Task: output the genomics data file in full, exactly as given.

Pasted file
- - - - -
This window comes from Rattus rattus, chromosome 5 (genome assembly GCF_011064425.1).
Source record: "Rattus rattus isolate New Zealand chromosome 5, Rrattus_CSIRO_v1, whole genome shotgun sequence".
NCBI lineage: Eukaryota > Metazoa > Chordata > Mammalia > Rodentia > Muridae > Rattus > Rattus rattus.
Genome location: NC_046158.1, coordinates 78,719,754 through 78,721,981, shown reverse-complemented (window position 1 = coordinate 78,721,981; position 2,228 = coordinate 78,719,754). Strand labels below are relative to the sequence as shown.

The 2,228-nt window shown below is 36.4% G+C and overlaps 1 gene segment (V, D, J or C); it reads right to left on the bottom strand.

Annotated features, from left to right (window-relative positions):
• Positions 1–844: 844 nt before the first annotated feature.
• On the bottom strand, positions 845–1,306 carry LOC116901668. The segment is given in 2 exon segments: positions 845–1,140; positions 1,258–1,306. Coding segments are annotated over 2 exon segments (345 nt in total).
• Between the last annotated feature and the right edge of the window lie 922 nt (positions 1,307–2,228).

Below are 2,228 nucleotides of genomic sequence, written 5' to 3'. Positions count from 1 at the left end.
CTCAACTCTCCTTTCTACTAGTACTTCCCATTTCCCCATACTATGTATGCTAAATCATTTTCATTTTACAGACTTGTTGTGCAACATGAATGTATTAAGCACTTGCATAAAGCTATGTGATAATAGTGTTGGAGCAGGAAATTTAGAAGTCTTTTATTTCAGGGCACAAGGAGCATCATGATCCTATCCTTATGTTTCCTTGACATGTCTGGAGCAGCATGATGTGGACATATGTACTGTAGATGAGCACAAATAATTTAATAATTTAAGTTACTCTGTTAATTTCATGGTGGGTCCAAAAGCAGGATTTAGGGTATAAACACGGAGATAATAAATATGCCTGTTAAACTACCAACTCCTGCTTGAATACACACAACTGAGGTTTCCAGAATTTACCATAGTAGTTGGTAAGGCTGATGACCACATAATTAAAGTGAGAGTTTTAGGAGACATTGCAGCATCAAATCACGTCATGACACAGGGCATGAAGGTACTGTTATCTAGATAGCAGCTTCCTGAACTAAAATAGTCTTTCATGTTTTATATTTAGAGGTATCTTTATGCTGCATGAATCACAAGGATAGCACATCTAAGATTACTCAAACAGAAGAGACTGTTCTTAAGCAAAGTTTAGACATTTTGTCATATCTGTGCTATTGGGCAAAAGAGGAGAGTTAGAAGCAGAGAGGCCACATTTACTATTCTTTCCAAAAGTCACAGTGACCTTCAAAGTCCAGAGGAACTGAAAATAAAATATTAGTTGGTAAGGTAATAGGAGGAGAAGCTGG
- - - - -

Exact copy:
This window comes from Rattus rattus, chromosome 5 (genome assembly GCF_011064425.1).
Source record: "Rattus rattus isolate New Zealand chromosome 5, Rrattus_CSIRO_v1, whole genome shotgun sequence".
NCBI lineage: Eukaryota > Metazoa > Chordata > Mammalia > Rodentia > Muridae > Rattus > Rattus rattus.
Genome location: NC_046158.1, coordinates 78,719,754 through 78,721,981, shown reverse-complemented (window position 1 = coordinate 78,721,981; position 2,228 = coordinate 78,719,754). Strand labels below are relative to the sequence as shown.

The 2,228-nt window shown below is 36.4% G+C and overlaps 1 gene segment (V, D, J or C); it reads right to left on the bottom strand.

Annotated features, from left to right (window-relative positions):
• Positions 1–844: 844 nt before the first annotated feature.
• On the bottom strand, positions 845–1,306 carry LOC116901668. The segment is given in 2 exon segments: positions 845–1,140; positions 1,258–1,306. Coding segments are annotated over 2 exon segments (345 nt in total).
• Between the last annotated feature and the right edge of the window lie 922 nt (positions 1,307–2,228).

Below are 2,228 nucleotides of genomic sequence, written 5' to 3'. Positions count from 1 at the left end.
CTCAACTCTCCTTTCTACTAGTACTTCCCATTTCCCCATACTATGTATGCTAAATCATTTTCATTTTACAGACTTGTTGTGCAACATGAATGTATTAAGCACTTGCATAAAGCTATGTGATAATAGTGTTGGAGCAGGAAATTTAGAAGTCTTTTATTTCAGGGCACAAGGAGCATCATGATCCTATCCTTATGTTTCCTTGACATGTCTGGAGCAGCATGATGTGGACATATGTACTGTAGATGAGCACAAATAATTTAATAATTTAAGTTACTCTGTTAATTTCATGGTGGGTCCAAAAGCAGGATTTAGGGTATAAACACGGAGATAATAAATATGCCTGTTAAACTACCAACTCCTGCTTGAATACACACAACTGAGGTTTCCAGAATTTACCATAGTAGTTGGTAAGGCTGATGACCACATAATTAAAGTGAGAGTTTTAGGAGACATTGCAGCATCAAATCACGTCATGACACAGGGCATGAAGGTACTGTTATCTAGATAGCAGCTTCCTGAACTAAAATAGTCTTTCATGTTTTATATTTAGAGGTATCTTTATGCTGCATGAATCACAAGGATAGCACATCTAAGATTACTCAAACAGAAGAGACTGTTCTTAAGCAAAGTTTAGACATTTTGTCATATCTGTGCTATTGGGCAAAAGAGGAGAGTTAGAAGCAGAGAGGCCACATTTACTATTCTTTCCAAAAGTCACAGTGACCTTCAAAGTCCAGAGGAACTGAAAATAAAATATTAGTTGGTAAGGTAATAGGAGGAGAAGCTGG